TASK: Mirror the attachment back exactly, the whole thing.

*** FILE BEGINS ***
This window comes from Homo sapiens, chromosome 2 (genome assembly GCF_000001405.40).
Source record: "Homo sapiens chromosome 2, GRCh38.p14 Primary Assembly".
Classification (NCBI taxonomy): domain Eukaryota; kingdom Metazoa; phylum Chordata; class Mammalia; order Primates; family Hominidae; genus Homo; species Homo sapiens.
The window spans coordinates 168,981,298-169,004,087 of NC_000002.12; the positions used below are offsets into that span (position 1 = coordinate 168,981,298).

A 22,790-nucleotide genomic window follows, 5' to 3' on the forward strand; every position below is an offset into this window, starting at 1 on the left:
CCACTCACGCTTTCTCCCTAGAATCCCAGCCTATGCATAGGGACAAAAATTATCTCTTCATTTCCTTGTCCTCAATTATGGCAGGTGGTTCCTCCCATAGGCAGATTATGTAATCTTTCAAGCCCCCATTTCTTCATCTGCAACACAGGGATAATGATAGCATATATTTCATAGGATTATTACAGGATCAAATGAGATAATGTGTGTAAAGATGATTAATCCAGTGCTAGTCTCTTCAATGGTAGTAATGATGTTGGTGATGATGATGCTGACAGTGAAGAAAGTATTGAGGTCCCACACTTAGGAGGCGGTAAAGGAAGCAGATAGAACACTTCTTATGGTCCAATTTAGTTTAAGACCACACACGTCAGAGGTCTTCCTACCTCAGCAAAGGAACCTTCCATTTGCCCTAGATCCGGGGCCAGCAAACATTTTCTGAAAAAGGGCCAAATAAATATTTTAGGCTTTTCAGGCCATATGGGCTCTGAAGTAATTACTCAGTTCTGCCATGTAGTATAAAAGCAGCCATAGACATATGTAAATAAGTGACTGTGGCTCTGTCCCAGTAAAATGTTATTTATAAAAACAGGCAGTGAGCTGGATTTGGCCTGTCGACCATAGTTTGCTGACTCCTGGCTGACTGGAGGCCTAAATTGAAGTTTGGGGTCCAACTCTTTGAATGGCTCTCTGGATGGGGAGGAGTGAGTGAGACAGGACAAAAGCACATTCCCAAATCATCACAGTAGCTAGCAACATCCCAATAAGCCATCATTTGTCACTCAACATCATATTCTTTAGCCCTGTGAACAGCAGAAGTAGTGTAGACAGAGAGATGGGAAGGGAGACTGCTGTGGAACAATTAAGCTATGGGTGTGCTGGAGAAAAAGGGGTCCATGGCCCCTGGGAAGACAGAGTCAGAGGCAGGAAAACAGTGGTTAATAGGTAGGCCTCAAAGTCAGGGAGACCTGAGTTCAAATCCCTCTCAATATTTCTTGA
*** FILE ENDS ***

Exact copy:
This window comes from Homo sapiens, chromosome 2 (genome assembly GCF_000001405.40).
Source record: "Homo sapiens chromosome 2, GRCh38.p14 Primary Assembly".
Classification (NCBI taxonomy): domain Eukaryota; kingdom Metazoa; phylum Chordata; class Mammalia; order Primates; family Hominidae; genus Homo; species Homo sapiens.
The window spans coordinates 168,981,298-169,004,087 of NC_000002.12; the positions used below are offsets into that span (position 1 = coordinate 168,981,298).

A 22,790-nucleotide genomic window follows, 5' to 3' on the forward strand; every position below is an offset into this window, starting at 1 on the left:
CCACTCACGCTTTCTCCCTAGAATCCCAGCCTATGCATAGGGACAAAAATTATCTCTTCATTTCCTTGTCCTCAATTATGGCAGGTGGTTCCTCCCATAGGCAGATTATGTAATCTTTCAAGCCCCCATTTCTTCATCTGCAACACAGGGATAATGATAGCATATATTTCATAGGATTATTACAGGATCAAATGAGATAATGTGTGTAAAGATGATTAATCCAGTGCTAGTCTCTTCAATGGTAGTAATGATGTTGGTGATGATGATGCTGACAGTGAAGAAAGTATTGAGGTCCCACACTTAGGAGGCGGTAAAGGAAGCAGATAGAACACTTCTTATGGTCCAATTTAGTTTAAGACCACACACGTCAGAGGTCTTCCTACCTCAGCAAAGGAACCTTCCATTTGCCCTAGATCCGGGGCCAGCAAACATTTTCTGAAAAAGGGCCAAATAAATATTTTAGGCTTTTCAGGCCATATGGGCTCTGAAGTAATTACTCAGTTCTGCCATGTAGTATAAAAGCAGCCATAGACATATGTAAATAAGTGACTGTGGCTCTGTCCCAGTAAAATGTTATTTATAAAAACAGGCAGTGAGCTGGATTTGGCCTGTCGACCATAGTTTGCTGACTCCTGGCTGACTGGAGGCCTAAATTGAAGTTTGGGGTCCAACTCTTTGAATGGCTCTCTGGATGGGGAGGAGTGAGTGAGACAGGACAAAAGCACATTCCCAAATCATCACAGTAGCTAGCAACATCCCAATAAGCCATCATTTGTCACTCAACATCATATTCTTTAGCCCTGTGAACAGCAGAAGTAGTGTAGACAGAGAGATGGGAAGGGAGACTGCTGTGGAACAATTAAGCTATGGGTGTGCTGGAGAAAAAGGGGTCCATGGCCCCTGGGAAGACAGAGTCAGAGGCAGGAAAACAGTGGTTAATAGGTAGGCCTCAAAGTCAGGGAGACCTGAGTTCAAATCCCTCTCAATATTTCTTGA